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Richard Heathcote/Getty Images

Richard Heathcote/Getty Images

It has been all but confirmed, André Villas-Boas will soon be presented as the new Tottenham manager, agreeing a three-year deal to replace Harry Redknapp. It’s proving to be an interesting appointment already, dividing opinion amongst both Spurs fans and neutral observers.

His spell at Chelsea was a failure. There is little point in dressing it up as something else. Hired by Roman Abramovich as part of a long term project, the goal was to change the style of play to a more expansive and attacking form. As it proved, Villas-Boas tried to change too much, too quickly with a set of players not receptive to new ideas. Sometimes a manager and club do not fit together and the long term project ended very shortly after.

Despite the years in between, the Chelsea team that Villas-Boas inherited was still very much set in the José Mourinho mould. There had of course been subtle changes over the years, but the main aspects of his team remained; the deep-lying defence aimed to get the best out of John Terry and the reliance on the power of Didier Drogba were still the focal points of the strategy.

Villas-Boas instantly tried to change this system, both offensively and defensively. He pushed the defence higher up the pitch, to simultaneously compress the opposition’s space and to shorten the gap between defence and attack, enabling a more fluid and shorter passing style. The biggest problem for Villas-Boas however, was that the three players who are most influential in the dressing room (Terry, Lampard and Drogba) were all unsuited to this system.

Terry is a very good but limited defender. He is slow on the turn and makes positional errors so prefers to sit deep and limit the damage. The power and strength of Drogba is less important in the system Villas-Boas tried to implement – instead it suits a striker who focuses on movement. Additionally, the open spaces into which Lampard likes to drift became compressed, rendering him less effective. It became obvious to all that the relationship between this trio and the manager broke down, and the dressing room was lost.

Just as it would be nonsensical to disregard the failure at Chelsea, his successful spell at Porto must also be given the respect it deserves. In his only season in charge, he led Porto to a treble including the Europa League and an unbeaten season in the Primeira Liga, a feat only achieved once before. Porto won 27 of their 30 league games conceding just 13 goals, despite losing Bruno Alves and Raul Meireles pre-season. This was all achieved whilst playing a brand of entertaining and attacking football.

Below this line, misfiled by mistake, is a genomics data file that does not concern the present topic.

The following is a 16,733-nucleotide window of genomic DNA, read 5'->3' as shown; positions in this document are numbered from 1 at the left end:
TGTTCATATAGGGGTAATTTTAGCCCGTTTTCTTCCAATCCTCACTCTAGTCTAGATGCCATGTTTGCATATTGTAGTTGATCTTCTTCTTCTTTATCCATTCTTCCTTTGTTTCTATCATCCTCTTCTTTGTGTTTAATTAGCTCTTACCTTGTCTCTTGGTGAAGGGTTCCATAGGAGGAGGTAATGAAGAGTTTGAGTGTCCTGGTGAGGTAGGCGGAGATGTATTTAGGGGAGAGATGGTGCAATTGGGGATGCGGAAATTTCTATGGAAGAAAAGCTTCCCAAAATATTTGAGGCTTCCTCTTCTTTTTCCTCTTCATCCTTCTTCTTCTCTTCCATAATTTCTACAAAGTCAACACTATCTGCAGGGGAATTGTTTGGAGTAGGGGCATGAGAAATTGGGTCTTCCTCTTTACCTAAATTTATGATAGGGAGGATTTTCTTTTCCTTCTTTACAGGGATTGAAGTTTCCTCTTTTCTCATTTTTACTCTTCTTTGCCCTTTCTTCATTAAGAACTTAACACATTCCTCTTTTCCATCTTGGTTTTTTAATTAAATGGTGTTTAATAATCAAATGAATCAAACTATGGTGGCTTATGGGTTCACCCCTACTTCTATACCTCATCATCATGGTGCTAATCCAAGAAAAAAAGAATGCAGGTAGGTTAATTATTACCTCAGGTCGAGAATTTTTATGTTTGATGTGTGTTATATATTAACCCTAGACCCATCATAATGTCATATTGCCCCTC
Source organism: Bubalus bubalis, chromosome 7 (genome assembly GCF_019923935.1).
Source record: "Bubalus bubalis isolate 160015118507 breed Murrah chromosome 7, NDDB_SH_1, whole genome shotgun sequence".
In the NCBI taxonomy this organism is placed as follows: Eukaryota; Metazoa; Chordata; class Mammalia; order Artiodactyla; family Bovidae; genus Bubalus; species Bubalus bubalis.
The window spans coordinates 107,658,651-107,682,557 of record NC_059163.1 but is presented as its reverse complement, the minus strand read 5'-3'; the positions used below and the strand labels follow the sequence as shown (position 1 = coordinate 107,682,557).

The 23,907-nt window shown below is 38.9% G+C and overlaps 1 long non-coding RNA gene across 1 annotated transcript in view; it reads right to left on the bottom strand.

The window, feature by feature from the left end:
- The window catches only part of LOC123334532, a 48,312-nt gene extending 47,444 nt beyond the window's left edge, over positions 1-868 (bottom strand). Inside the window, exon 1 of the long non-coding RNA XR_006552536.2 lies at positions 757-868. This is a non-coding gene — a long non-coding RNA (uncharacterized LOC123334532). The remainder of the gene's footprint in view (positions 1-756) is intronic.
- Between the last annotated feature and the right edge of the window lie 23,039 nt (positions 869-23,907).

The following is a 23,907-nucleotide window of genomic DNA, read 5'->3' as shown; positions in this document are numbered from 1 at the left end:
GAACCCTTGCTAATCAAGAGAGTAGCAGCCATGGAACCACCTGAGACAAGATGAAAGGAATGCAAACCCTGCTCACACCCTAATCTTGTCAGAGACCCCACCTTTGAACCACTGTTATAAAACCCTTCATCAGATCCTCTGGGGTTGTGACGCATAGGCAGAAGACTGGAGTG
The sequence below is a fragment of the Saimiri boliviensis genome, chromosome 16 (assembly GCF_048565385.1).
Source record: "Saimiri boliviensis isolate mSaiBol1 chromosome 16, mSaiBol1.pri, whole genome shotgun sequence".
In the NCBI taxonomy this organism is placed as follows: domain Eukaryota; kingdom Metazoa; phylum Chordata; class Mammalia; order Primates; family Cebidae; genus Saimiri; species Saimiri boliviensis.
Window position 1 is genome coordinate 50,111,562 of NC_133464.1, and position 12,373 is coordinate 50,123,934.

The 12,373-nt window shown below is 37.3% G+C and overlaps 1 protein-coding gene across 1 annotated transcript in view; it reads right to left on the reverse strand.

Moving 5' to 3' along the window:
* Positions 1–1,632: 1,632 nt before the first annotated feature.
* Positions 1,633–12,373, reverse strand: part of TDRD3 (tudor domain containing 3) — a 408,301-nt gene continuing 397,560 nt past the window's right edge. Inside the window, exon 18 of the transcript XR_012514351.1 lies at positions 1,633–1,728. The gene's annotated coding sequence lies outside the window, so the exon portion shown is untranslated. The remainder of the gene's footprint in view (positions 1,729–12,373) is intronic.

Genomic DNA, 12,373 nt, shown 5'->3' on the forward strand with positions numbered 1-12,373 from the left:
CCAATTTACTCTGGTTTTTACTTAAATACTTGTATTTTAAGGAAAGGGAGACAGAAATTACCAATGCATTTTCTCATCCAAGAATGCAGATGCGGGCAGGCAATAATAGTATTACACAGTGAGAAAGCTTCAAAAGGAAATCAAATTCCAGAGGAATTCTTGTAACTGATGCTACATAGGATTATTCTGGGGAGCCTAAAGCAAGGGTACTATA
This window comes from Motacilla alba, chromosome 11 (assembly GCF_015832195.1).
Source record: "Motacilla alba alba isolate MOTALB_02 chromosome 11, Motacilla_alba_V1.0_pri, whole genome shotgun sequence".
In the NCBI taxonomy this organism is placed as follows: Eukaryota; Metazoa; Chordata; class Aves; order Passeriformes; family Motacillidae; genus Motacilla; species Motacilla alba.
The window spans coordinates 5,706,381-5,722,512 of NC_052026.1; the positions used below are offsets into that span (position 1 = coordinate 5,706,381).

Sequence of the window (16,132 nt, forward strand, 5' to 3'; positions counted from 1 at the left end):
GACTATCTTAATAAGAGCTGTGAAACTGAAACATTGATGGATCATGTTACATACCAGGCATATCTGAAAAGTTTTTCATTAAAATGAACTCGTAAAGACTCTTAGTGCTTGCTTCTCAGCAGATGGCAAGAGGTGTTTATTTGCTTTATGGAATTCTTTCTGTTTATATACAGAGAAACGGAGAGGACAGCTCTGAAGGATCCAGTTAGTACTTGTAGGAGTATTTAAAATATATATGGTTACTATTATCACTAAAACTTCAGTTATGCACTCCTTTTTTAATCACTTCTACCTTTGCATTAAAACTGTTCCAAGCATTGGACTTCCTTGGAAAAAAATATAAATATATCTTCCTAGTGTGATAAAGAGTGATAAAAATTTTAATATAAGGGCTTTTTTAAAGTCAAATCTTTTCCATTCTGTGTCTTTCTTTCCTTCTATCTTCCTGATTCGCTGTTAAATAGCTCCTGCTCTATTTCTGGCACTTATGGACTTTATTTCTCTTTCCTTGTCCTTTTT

His achievements at Porto were not a fluke. He is renowned for being a keen studier of all aspects of the game, and having an astute tactical brain. Those who have worked with him will recount stories of how he bases game plans on detailed dossiers of each opponent, sometimes having thick files on each and every member of an opposing team. He even got his break in football after impressing Bobby Robson, the then manager of Porto, with an off-the-cuff football argument in an apartment block they shared.

With hindsight, it’s clear that Villas-Boas and Chelsea were not right for eachother. However the opportunity at Tottenham seems as though it might be the right job at the right time. Spurs already have a naturally attacking philosophy instilled from Redknapp’s era, with a style more focused around passing and movement than Chelsea did on his arrival. He will inherit a squad of players that are better matched to his favoured style, whilst there does not appear to be the type of characters willing to lead a revolt. The three Chelsea players previously mentioned had history of this, it was not just a reaction to Villas-Boas.

Daniel Levy appears to be thinking long term with this appointment. Plans to revolutionise the club are well underway, with the new training complex due to be completed shortly and a new stadium in the pipeline. Arsenal has proven how difficult it can be to manage the cost of this whilst staying competitive, and Levy seems to have recognised this. A manager with a long term vision is required for this sort of transition, something Redknapp never had, and Villas-Boas has the necessary skills required to manage it.

Of course, he must learn from his mistakes. Changes must be more subtle and he must avoid isolating members of the squad as he did at Chelsea. The change from Redknapp’s motivational approach to his detailed, tactical dossiers will have to be done gradually and Spurs fans may have to be patient over the initial months. Reports suggest that he had to prove to the Spurs board that he recognised his errors at Chelsea and would not be making the same mistakes again. If he has, Tottenham and Villas-Boas could well be the perfect fit.